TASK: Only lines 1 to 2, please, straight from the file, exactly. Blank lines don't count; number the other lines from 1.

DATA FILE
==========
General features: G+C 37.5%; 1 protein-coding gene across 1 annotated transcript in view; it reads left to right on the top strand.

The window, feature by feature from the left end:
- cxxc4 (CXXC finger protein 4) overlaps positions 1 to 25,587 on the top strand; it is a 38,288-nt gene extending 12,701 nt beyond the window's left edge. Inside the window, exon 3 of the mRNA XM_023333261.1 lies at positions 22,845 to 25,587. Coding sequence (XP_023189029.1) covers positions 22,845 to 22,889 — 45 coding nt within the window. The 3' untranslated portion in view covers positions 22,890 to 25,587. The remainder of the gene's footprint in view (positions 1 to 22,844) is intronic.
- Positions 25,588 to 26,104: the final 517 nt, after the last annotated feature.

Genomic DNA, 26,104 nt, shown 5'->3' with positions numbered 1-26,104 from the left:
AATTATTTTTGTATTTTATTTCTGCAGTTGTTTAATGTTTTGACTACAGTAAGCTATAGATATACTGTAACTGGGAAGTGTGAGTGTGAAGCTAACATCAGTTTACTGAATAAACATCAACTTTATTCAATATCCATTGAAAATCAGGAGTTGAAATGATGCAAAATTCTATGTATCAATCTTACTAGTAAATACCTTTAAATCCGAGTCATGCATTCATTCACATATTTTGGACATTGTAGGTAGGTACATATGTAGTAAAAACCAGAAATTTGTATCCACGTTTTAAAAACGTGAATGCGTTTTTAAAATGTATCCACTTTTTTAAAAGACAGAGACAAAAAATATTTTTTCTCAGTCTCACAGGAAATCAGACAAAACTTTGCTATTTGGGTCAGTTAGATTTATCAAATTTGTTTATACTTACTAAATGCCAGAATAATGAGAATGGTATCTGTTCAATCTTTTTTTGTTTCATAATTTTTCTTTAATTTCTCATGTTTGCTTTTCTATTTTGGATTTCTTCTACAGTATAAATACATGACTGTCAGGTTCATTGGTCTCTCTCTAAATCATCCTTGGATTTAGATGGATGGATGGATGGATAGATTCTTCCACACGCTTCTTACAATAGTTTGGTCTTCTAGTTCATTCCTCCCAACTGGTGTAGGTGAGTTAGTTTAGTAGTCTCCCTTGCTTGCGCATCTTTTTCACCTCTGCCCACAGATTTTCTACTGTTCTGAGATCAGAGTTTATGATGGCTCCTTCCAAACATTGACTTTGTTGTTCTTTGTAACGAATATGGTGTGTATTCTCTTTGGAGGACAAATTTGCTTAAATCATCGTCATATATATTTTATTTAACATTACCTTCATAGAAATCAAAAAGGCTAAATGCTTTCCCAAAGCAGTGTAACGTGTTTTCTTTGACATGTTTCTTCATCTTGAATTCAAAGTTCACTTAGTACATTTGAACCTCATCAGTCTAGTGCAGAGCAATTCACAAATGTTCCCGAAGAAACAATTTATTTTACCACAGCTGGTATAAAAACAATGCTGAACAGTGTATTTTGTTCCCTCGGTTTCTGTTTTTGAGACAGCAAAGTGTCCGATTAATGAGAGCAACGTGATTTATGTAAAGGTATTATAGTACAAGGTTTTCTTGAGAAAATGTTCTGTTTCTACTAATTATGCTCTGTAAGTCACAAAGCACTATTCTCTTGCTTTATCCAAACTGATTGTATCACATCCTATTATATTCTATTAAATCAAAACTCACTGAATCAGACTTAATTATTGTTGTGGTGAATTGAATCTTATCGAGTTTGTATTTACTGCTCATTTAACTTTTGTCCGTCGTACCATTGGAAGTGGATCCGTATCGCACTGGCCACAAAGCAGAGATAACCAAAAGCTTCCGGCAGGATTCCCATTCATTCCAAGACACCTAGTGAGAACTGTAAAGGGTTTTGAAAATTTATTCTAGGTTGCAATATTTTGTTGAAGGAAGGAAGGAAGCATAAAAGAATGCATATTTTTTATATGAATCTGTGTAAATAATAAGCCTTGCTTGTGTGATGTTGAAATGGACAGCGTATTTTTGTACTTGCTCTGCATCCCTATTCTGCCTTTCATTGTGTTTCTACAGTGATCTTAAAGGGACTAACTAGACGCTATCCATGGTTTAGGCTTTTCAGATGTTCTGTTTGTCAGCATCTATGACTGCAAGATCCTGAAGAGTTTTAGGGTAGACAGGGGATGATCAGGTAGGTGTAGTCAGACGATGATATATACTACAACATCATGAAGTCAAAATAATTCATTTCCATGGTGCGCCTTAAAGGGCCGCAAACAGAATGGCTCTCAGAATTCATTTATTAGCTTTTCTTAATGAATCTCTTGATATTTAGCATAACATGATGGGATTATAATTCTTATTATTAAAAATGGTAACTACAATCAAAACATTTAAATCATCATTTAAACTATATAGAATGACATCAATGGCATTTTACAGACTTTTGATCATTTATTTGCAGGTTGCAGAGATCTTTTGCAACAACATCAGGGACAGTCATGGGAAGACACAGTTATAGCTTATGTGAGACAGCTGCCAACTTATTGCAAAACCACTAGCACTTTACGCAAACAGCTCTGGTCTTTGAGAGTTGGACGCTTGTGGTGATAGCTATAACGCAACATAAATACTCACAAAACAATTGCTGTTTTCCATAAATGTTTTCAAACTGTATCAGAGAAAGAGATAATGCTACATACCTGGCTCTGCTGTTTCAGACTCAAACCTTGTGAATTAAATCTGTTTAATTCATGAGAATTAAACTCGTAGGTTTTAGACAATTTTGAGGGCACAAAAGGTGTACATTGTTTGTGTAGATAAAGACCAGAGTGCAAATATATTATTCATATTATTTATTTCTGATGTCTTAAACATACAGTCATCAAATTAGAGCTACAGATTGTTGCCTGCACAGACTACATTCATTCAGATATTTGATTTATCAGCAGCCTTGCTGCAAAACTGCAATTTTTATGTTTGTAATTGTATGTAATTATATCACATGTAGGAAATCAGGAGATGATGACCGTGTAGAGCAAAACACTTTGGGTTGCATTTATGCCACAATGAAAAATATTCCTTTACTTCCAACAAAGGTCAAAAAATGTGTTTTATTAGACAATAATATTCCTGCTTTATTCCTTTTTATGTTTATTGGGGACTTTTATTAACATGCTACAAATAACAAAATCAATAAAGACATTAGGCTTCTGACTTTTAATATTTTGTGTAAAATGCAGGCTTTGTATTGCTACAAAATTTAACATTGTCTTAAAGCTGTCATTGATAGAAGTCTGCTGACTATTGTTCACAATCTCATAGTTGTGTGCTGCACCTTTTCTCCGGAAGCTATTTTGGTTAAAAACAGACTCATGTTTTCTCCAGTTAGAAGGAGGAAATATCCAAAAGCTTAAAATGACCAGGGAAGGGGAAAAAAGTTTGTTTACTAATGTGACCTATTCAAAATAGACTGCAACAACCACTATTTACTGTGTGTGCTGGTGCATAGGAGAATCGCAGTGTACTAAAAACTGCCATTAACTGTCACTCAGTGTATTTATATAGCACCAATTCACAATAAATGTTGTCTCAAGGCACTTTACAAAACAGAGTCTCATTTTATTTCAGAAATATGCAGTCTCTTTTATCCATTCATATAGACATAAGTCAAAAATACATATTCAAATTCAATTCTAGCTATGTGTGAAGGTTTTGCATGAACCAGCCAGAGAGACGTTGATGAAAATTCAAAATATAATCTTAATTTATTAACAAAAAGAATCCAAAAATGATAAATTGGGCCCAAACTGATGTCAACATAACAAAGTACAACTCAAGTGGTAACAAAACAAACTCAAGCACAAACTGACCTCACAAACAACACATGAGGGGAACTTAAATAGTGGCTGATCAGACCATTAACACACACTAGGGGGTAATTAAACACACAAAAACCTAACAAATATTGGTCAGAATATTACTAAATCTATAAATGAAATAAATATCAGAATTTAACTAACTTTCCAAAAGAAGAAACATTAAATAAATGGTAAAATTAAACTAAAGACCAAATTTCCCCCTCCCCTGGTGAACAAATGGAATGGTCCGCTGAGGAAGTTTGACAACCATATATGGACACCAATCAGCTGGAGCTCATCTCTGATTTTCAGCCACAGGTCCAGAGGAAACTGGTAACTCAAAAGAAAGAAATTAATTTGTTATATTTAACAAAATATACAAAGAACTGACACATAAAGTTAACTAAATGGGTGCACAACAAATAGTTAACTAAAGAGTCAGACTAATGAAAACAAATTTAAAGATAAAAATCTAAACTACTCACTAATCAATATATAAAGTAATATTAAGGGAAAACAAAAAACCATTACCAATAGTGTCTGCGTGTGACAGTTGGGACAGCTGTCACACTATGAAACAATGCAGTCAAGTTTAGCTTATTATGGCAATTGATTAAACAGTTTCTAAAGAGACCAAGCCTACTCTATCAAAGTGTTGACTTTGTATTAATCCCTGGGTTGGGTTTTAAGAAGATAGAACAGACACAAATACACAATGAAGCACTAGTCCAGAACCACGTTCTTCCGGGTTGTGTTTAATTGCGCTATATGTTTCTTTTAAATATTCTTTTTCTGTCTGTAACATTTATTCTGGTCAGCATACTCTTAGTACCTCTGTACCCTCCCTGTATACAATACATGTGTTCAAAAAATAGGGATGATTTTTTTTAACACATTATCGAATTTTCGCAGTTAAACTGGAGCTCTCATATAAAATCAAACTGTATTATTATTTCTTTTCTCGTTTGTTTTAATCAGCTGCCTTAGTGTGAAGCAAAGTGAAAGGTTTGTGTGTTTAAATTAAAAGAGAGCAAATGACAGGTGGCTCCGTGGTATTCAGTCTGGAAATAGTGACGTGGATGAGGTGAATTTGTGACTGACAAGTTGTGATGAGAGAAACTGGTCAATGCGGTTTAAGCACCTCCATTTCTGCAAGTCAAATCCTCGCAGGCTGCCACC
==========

General features: G+C 37.5%; 1 protein-coding gene across 1 annotated transcript in view; it reads left to right on the top strand.

The window, feature by feature from the left end: